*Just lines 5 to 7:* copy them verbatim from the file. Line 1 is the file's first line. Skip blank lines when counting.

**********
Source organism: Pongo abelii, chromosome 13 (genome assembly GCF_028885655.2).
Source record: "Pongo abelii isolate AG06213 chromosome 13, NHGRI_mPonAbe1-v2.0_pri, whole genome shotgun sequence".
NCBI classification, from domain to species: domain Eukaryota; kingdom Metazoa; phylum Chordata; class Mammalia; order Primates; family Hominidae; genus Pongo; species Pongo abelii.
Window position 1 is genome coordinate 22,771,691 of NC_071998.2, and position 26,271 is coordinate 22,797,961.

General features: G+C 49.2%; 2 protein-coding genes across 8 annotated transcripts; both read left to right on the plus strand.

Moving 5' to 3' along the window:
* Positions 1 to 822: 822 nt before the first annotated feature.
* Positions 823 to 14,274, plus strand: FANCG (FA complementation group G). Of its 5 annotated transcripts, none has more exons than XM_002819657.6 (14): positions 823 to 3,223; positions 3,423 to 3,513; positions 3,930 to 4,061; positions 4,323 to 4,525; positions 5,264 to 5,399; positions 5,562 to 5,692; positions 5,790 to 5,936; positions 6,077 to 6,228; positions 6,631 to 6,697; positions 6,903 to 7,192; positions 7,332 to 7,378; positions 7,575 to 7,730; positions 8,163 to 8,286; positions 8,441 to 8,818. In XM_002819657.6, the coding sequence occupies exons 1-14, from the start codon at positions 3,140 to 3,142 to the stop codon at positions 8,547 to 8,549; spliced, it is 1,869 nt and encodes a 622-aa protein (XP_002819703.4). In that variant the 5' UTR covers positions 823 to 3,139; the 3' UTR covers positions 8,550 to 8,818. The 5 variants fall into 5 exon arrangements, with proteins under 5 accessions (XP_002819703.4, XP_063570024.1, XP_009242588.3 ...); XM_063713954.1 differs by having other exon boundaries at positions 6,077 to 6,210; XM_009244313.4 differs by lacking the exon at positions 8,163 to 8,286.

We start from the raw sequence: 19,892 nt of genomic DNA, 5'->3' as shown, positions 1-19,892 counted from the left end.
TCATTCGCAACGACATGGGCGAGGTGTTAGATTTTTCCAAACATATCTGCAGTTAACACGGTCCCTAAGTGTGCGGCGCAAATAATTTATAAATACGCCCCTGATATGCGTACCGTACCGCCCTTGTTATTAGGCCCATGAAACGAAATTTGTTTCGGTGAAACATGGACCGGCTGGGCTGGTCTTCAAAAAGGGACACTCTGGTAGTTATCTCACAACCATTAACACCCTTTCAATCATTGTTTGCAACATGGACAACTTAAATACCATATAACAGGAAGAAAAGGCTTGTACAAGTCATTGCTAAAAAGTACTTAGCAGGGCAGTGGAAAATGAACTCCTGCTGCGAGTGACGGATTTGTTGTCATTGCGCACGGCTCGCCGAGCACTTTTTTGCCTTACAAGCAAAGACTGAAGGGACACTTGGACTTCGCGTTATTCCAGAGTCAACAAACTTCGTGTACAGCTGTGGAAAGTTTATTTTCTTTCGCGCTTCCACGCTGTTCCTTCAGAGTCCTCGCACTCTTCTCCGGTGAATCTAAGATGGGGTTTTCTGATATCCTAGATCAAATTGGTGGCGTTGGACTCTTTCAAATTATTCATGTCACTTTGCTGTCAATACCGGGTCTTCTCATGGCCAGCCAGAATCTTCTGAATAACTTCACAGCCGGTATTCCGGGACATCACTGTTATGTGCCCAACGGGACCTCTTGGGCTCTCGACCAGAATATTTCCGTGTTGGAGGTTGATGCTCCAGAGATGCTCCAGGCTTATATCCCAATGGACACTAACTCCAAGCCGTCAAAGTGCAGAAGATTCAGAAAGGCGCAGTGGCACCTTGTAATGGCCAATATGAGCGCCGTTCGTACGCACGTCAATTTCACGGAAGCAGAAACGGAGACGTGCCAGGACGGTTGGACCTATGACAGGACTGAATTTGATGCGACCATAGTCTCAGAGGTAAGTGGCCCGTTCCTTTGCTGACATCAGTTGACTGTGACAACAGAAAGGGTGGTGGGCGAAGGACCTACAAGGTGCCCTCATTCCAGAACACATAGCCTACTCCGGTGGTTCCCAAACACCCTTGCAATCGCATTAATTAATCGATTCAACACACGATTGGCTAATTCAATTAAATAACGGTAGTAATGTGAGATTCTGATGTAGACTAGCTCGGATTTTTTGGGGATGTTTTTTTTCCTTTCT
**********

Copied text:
General features: G+C 49.2%; 2 protein-coding genes across 8 annotated transcripts; both read left to right on the plus strand.

Moving 5' to 3' along the window:
* Positions 1 to 822: 822 nt before the first annotated feature.